In addition to analysis of the structural preconditions of forced labour, it is indispensable to listen to the voices of victims to perceive what social workers do, what their limitations are, and how they could improve their contribution to reduce human trafficking and forced labour.

Based on semi-structured interviews with social workers, other professionals, and trafficking and forced labour victims in Uzbekistan in 2017, this article focuses on empirical data to enhance scientific knowledge about concrete features in a rather inaccessible field. From more than ten interviews, three were selected to be presented here. Although similar cases are frequent, the interviews do not claim to be representative. For the informants’ safety, details of the settings are omitted.

Case Studies Victim X:

X is a disabled middle-aged man whose impairment makes it impossible for him to support himself in Uzbekistan. Since he was told he could earn much higher wages in Russia and his brother had indeed succeeded there, X left for Russia when a Korean man offered to accompany him. When he began working as a shepherd, his passport was taken for registration— but it was never returned. After about five months without payment, one day, when X was tending to the cows as his boss had ordered him, the boss’s van burnt down. X suspected the boss had started the fire to force X to stay for many years as he would not have been able to raise the amount the boss demanded for the van. X fought with the boss about the liability for the lost van. He left gladly when three other workers looking for another workplace jointly offered to help X.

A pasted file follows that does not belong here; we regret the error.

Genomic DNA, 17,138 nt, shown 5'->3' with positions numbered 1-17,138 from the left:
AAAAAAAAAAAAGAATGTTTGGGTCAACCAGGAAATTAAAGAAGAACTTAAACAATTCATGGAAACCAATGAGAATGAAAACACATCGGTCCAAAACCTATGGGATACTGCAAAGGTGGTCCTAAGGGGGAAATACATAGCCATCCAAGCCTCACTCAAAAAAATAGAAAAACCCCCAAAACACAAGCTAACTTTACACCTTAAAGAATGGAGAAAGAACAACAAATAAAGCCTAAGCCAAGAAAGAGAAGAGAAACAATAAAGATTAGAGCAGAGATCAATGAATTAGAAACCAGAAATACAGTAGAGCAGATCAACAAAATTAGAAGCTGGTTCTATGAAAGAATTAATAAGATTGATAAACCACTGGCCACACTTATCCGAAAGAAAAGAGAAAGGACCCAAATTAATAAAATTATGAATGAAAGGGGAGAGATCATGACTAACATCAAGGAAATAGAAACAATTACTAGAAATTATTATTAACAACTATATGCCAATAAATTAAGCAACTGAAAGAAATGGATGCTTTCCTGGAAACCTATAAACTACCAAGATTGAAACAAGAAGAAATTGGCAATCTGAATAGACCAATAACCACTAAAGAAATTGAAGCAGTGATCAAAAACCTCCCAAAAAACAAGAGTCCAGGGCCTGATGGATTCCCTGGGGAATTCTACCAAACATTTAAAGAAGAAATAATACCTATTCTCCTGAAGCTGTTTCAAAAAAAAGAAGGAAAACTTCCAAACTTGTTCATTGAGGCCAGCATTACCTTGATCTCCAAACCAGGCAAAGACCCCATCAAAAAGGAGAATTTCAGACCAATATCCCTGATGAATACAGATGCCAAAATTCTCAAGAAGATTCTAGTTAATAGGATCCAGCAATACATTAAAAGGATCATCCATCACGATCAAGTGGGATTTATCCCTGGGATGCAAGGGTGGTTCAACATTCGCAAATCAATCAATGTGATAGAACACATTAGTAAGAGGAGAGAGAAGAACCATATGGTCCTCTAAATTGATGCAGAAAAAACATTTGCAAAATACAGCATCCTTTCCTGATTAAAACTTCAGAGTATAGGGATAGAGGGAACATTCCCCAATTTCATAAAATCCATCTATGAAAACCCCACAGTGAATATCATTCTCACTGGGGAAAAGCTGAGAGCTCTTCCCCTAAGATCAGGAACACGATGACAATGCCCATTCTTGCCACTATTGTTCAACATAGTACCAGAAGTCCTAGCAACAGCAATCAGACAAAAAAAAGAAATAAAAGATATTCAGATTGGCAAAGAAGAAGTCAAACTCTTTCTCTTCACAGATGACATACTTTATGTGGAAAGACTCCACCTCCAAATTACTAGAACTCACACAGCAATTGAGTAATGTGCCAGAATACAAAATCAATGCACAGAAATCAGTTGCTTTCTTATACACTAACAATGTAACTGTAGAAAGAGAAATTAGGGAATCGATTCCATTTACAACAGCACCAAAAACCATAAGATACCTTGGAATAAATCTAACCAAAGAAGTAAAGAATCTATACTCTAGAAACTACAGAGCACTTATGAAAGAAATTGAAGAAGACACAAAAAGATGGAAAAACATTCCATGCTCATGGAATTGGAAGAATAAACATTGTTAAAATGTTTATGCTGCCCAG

The new boss, referring to the missing passport, did not pay either. X realized that he had been deceived again. Despite his desperate situation, he could not expect any support from the police—he could be arrested for staying in Russia without a passport, have to offer bribes, or be taken to another deceiving boss. Therefore, X gave up earning his living himself. He phoned his sister to request help to return home without having to endure any further physical or economic damage. X’s sister turned to the Uzbek police, who had begun rescuing their countrymen who were fraudulently deprived of their passport in another country. She advised X to contact an NGO that was helping trafficked persons escape.

With the help of this NGO, X finally managed to return home and even began a small business. He now rears laying hens, selling one or two eggs a day. Still, because of lack of money, he has not yet obtained a new passport, which is a precondition for disabled people to receive financial support. Nonetheless, X feels relieved and comfortable now, staying with his sister and mother.

Victim Y: